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Thread: Long-serif atlas font?

  1. #1
      jbgibson is offline
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    Question Long-serif atlas font?

    I'm looking for a kind of font, to capture some of the vibe of delightful atlas maps from the 1800s. The examples I snagged are on wikimedia commons, scanned by user Olhaus . His page of uploads has quite a lot of maps. These seem to be mostly German cartographers - I don't know how widespread the exact font and style were.

    I've googled among the universe of free fonts, and on boards like Typophile. Closest I could get with Identifont is Linotype Modern, which is still a pretty modest serif. Best general description I would give is Roman, very long serif. Some tend to be straight, others toward pronounced upcurls on the trailing end. I know - the best way to duplicate this is with a Speedball no. C2 nib and a bottle of ink. I could probably do that, eventually - I once had a fair calligraphy hand - but the sheer amount of lettering on such a map is daunting. At my age and amount of spare time, I need to find shortcuts, not the scenic route!

    To capture the whole style I'd need upright, italic, and reverse-italic (nice standard once used to denote water features). Anybody know where I could find such a font or fonts? Truetype or Opentype, free would be good, or not terribly expensive -- this is for fun, not for sale, and my budget is limited.

    Some examples - all hand-lettered, rougher toward the top, closer to typeset toward the bottom.

    Long-serif atlas font?-longserifs.jpg


    Here's the exact maps these are snipped from, same order top to bottom.

    http://commons.wikimedia.org/wiki/Fi...oromanians.JPG
    http://upload.wikimedia.org/wikipedi...in_Somalia.jpg
    http://upload.wikimedia.org/wikipedi...ut_1880%29.JPG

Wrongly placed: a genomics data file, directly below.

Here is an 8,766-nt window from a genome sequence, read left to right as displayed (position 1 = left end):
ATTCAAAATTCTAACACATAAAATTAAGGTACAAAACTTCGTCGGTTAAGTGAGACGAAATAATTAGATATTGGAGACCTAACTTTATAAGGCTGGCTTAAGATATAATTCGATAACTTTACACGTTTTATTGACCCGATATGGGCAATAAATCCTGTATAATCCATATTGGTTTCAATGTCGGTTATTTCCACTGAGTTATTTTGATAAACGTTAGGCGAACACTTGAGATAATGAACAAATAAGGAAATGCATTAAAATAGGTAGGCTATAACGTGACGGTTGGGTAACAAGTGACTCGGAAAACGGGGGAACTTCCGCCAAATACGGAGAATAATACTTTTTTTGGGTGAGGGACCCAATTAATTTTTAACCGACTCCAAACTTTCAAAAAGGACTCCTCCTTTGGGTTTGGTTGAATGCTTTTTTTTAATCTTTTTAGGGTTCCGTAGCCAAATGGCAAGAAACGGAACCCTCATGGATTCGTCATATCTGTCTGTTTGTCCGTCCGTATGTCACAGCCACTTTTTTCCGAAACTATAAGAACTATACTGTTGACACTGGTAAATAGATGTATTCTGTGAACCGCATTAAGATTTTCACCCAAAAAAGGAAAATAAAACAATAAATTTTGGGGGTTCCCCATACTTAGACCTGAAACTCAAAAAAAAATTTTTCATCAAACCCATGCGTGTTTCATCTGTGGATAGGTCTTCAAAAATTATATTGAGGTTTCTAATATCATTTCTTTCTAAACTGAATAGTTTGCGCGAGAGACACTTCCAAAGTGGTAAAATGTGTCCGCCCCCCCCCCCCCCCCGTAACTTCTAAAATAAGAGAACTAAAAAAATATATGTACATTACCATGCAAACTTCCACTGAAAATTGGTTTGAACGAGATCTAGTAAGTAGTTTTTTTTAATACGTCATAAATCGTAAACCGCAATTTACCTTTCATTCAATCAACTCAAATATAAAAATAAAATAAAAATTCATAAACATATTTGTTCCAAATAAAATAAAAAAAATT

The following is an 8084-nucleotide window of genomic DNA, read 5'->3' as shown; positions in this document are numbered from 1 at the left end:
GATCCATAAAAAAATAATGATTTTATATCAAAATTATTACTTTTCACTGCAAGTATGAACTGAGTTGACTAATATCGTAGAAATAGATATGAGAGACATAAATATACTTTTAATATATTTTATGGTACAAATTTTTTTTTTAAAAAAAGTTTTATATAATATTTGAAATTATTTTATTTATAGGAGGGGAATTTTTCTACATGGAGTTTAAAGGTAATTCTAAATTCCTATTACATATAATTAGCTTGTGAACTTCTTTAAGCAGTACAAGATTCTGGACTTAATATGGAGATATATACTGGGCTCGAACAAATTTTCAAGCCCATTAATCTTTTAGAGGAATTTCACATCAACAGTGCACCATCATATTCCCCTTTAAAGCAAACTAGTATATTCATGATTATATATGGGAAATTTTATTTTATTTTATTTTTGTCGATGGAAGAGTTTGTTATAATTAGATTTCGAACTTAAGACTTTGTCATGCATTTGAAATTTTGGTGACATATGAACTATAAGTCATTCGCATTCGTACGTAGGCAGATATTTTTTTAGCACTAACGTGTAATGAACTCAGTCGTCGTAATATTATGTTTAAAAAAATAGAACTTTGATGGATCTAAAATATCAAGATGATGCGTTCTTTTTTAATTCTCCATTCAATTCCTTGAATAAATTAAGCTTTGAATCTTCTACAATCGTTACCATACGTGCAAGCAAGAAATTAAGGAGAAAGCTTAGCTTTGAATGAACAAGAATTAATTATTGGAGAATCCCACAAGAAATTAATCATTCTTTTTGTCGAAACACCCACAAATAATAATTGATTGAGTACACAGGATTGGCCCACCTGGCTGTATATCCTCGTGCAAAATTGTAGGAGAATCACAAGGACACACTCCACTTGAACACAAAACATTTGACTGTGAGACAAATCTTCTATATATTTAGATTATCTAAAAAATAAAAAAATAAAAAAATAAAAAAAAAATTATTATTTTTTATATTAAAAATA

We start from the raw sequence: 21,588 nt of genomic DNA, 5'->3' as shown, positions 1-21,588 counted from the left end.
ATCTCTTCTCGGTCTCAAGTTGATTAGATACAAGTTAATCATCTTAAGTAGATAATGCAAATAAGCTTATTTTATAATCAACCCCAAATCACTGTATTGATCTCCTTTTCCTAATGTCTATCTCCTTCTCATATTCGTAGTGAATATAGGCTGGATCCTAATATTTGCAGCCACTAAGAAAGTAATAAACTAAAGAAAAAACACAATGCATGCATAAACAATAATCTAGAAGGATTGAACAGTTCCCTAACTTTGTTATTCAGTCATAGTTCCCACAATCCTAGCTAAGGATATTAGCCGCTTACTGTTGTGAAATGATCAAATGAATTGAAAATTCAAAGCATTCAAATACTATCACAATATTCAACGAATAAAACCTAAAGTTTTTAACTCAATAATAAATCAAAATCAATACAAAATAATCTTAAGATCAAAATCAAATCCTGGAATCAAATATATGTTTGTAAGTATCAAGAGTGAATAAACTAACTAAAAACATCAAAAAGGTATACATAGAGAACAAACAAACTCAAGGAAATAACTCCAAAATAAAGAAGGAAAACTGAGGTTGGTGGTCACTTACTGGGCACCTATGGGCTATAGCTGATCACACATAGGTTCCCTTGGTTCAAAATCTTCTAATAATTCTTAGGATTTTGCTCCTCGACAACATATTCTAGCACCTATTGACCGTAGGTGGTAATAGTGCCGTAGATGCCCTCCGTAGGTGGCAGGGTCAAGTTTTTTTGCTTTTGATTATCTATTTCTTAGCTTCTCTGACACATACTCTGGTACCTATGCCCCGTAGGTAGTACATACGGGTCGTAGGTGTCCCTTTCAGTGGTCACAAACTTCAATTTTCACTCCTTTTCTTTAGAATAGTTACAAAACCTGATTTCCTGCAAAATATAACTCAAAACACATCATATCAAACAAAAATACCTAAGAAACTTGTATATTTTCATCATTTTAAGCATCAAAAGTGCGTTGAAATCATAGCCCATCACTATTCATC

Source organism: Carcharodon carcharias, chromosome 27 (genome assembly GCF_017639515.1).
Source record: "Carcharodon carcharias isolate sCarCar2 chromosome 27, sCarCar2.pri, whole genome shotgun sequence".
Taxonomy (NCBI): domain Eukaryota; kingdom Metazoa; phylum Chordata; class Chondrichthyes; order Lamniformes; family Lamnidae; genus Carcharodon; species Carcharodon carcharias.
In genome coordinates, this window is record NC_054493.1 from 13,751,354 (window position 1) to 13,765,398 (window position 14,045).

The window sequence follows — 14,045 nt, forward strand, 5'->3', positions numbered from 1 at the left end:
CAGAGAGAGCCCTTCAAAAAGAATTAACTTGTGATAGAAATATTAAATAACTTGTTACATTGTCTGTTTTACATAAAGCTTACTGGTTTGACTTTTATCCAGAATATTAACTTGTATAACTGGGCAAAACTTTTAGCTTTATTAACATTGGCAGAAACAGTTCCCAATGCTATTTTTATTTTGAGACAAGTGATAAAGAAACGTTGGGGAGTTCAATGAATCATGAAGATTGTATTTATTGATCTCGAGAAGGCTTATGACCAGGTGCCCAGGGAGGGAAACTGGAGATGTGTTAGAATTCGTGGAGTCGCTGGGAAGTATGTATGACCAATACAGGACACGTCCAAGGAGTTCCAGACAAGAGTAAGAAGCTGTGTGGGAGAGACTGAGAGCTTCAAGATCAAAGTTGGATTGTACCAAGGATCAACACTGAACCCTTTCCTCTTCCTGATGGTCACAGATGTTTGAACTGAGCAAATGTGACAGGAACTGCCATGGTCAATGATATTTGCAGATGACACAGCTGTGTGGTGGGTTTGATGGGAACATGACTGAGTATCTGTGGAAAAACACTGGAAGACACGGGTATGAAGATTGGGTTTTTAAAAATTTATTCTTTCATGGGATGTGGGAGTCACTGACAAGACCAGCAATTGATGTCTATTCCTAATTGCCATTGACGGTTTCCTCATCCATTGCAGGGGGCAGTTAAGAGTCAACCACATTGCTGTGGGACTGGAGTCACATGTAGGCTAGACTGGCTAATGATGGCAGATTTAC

http://upload.wikimedia.org/wikipedi...8ethnic%29.jpg
    http://upload.wikimedia.org/wikipedi.../7a/Slaven.jpg
    http://upload.wikimedia.org/wikipedi...enien_1905.JPG
    http://upload.wikimedia.org/wikipedi...lgaria1901.JPG

    I know it's not an ideal cartographic font - the long-serif bit gets illegible quickly. But it's a cool look, and one that I'd like to try to duplicate. And particularly if it's a bit irregular, it screams Period Stuff, Hand-Done!

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      Hai-Etlik is online now
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    It's called a "Hairline" serif. It's a common feature in Didone/Didot/Bodoni typefaces.
    Last edited by Hai-Etlik; 10-07-2011 at 01:01 PM.

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      Ascension is offline
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    Map Vandal uses a bunch of these type of fonts but I don't remember where he got them or what they are named. You might want to look thru some of this threads, mostly challenge threads from this past year, or drop him a message. And, make sure to tell me what they are as well 'cuz I want them too.
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      RobA is offline
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    Quote Originally Posted by Ascension View Post
    Map Vandal uses a bunch of these type of fonts but I don't remember where he got them or what they are named. You might want to look thru some of this threads, mostly challenge threads from this past year, or drop him a message. And, make sure to tell me what they are as well 'cuz I want them too.
    I had pm'd him with that question after his last map and here is his (disappointing) reply:
    I have a collection of old maps that I sample the lettering from. I do not use a font. I use the clone stamp or healing tool on each letter to make the words I want or sometimes I will be able to find the complete word and use it. It is a long process but one I actually really enjoy.
    -Rob A>

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      Lukc is offline
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    Wow ... umm ... it might actually be simpler to make a font yourself than go through that whole process. I'm no good at making fonts myself, but basically once you have the font vectors you just need something like FontCreator to turn it into a font. There's a lot of fiddling involved, but definitely less than cloning all that ...

    Edit: Apparently windows has a crappy font editor already installed: Private Character Editor (Windows)